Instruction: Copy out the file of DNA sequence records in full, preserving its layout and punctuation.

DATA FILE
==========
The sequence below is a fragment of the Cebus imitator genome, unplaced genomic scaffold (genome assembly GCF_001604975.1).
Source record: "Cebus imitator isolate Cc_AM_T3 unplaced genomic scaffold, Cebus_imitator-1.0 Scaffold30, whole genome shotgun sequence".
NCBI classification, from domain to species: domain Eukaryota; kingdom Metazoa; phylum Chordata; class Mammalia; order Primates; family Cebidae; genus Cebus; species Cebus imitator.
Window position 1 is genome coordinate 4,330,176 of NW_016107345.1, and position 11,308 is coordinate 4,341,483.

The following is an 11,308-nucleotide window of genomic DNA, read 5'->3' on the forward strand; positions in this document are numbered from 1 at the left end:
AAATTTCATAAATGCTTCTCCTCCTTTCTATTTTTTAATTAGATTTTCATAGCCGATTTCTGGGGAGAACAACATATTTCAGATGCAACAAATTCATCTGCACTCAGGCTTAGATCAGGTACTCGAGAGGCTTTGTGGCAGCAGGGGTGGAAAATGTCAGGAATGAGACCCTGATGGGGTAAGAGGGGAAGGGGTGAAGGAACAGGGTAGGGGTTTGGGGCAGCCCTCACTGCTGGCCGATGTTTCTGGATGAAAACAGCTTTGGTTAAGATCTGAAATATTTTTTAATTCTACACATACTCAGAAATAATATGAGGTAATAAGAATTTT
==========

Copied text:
The sequence below is a fragment of the Cebus imitator genome, unplaced genomic scaffold (genome assembly GCF_001604975.1).
Source record: "Cebus imitator isolate Cc_AM_T3 unplaced genomic scaffold, Cebus_imitator-1.0 Scaffold30, whole genome shotgun sequence".
NCBI classification, from domain to species: domain Eukaryota; kingdom Metazoa; phylum Chordata; class Mammalia; order Primates; family Cebidae; genus Cebus; species Cebus imitator.
Window position 1 is genome coordinate 4,330,176 of NW_016107345.1, and position 11,308 is coordinate 4,341,483.

The following is an 11,308-nucleotide window of genomic DNA, read 5'->3' on the forward strand; positions in this document are numbered from 1 at the left end:
AAATTTCATAAATGCTTCTCCTCCTTTCTATTTTTTAATTAGATTTTCATAGCCGATTTCTGGGGAGAACAACATATTTCAGATGCAACAAATTCATCTGCACTCAGGCTTAGATCAGGTACTCGAGAGGCTTTGTGGCAGCAGGGGTGGAAAATGTCAGGAATGAGACCCTGATGGGGTAAGAGGGGAAGGGGTGAAGGAACAGGGTAGGGGTTTGGGGCAGCCCTCACTGCTGGCCGATGTTTCTGGATGAAAACAGCTTTGGTTAAGATCTGAAATATTTTTTAATTCTACACATACTCAGAAATAATATGAGGTAATAAGAATTTT